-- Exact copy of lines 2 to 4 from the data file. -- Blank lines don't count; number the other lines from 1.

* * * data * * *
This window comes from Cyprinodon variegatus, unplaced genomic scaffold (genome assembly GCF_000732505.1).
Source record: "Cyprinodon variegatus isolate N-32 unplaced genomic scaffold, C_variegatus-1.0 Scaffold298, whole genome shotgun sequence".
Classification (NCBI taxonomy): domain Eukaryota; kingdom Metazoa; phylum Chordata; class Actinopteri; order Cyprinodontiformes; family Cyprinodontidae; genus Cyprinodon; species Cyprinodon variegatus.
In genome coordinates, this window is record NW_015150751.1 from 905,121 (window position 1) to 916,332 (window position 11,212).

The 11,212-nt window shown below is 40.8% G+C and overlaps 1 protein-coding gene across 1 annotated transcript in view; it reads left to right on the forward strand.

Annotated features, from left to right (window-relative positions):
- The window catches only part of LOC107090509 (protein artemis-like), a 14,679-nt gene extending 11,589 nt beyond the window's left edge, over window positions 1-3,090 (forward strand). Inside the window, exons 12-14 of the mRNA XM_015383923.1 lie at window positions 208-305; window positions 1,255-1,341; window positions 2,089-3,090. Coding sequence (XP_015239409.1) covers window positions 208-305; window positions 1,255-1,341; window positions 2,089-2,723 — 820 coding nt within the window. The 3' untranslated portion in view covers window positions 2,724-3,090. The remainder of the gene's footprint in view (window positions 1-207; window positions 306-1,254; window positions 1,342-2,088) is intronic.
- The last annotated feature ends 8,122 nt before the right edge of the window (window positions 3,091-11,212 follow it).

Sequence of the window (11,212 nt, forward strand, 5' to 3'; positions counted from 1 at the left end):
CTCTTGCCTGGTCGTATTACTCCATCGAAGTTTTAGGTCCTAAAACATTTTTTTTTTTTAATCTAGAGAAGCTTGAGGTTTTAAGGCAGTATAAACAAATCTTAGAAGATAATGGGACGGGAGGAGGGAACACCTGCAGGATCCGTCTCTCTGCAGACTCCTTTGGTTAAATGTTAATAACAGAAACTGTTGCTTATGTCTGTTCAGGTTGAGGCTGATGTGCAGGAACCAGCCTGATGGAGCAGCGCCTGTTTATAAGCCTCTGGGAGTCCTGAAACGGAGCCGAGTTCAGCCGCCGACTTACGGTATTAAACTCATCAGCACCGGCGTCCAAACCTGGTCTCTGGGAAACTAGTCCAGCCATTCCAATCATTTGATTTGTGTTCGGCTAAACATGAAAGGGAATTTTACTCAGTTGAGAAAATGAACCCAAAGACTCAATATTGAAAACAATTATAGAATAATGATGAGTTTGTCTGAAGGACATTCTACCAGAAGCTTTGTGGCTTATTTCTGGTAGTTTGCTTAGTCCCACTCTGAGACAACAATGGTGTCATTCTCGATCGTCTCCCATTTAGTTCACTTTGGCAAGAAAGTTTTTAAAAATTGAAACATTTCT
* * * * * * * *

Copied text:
Source record: "Cyprinodon variegatus isolate N-32 unplaced genomic scaffold, C_variegatus-1.0 Scaffold298, whole genome shotgun sequence".
Classification (NCBI taxonomy): domain Eukaryota; kingdom Metazoa; phylum Chordata; class Actinopteri; order Cyprinodontiformes; family Cyprinodontidae; genus Cyprinodon; species Cyprinodon variegatus.
In genome coordinates, this window is record NW_015150751.1 from 905,121 (window position 1) to 916,332 (window position 11,212).